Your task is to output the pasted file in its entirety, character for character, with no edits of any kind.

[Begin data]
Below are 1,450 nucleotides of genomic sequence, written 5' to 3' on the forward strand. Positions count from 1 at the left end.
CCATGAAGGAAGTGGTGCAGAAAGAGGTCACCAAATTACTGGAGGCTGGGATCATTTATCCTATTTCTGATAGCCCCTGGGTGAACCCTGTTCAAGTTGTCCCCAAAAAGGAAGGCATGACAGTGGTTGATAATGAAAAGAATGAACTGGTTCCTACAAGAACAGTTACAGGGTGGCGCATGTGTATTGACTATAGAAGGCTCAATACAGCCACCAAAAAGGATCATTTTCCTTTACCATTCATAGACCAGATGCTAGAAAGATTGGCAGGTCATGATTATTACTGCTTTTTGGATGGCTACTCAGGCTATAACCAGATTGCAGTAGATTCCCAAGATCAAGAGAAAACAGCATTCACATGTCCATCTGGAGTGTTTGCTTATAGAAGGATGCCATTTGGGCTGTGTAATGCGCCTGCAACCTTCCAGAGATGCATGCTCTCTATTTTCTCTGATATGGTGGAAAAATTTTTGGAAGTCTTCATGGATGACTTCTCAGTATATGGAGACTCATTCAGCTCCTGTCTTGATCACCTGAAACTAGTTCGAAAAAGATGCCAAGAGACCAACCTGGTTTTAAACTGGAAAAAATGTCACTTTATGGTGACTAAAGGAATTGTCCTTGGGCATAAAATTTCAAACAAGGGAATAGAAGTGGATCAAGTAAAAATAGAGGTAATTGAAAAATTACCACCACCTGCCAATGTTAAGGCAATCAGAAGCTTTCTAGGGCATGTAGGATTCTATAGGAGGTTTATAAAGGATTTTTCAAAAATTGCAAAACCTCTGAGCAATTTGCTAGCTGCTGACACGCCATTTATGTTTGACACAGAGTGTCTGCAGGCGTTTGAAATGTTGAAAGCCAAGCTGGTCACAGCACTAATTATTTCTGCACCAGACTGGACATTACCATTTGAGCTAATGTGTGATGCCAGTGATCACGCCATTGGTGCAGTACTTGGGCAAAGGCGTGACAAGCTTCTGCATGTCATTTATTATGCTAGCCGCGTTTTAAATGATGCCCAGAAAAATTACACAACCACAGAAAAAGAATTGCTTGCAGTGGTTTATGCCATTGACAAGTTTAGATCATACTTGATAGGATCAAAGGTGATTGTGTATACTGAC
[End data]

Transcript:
Below are 1,450 nucleotides of genomic sequence, written 5' to 3' on the forward strand. Positions count from 1 at the left end.
CCATGAAGGAAGTGGTGCAGAAAGAGGTCACCAAATTACTGGAGGCTGGGATCATTTATCCTATTTCTGATAGCCCCTGGGTGAACCCTGTTCAAGTTGTCCCCAAAAAGGAAGGCATGACAGTGGTTGATAATGAAAAGAATGAACTGGTTCCTACAAGAACAGTTACAGGGTGGCGCATGTGTATTGACTATAGAAGGCTCAATACAGCCACCAAAAAGGATCATTTTCCTTTACCATTCATAGACCAGATGCTAGAAAGATTGGCAGGTCATGATTATTACTGCTTTTTGGATGGCTACTCAGGCTATAACCAGATTGCAGTAGATTCCCAAGATCAAGAGAAAACAGCATTCACATGTCCATCTGGAGTGTTTGCTTATAGAAGGATGCCATTTGGGCTGTGTAATGCGCCTGCAACCTTCCAGAGATGCATGCTCTCTATTTTCTCTGATATGGTGGAAAAATTTTTGGAAGTCTTCATGGATGACTTCTCAGTATATGGAGACTCATTCAGCTCCTGTCTTGATCACCTGAAACTAGTTCGAAAAAGATGCCAAGAGACCAACCTGGTTTTAAACTGGAAAAAATGTCACTTTATGGTGACTAAAGGAATTGTCCTTGGGCATAAAATTTCAAACAAGGGAATAGAAGTGGATCAAGTAAAAATAGAGGTAATTGAAAAATTACCACCACCTGCCAATGTTAAGGCAATCAGAAGCTTTCTAGGGCATGTAGGATTCTATAGGAGGTTTATAAAGGATTTTTCAAAAATTGCAAAACCTCTGAGCAATTTGCTAGCTGCTGACACGCCATTTATGTTTGACACAGAGTGTCTGCAGGCGTTTGAAATGTTGAAAGCCAAGCTGGTCACAGCACTAATTATTTCTGCACCAGACTGGACATTACCATTTGAGCTAATGTGTGATGCCAGTGATCACGCCATTGGTGCAGTACTTGGGCAAAGGCGTGACAAGCTTCTGCATGTCATTTATTATGCTAGCCGCGTTTTAAATGATGCCCAGAAAAATTACACAACCACAGAAAAAGAATTGCTTGCAGTGGTTTATGCCATTGACAAGTTTAGATCATACTTGATAGGATCAAAGGTGATTGTGTATACTGAC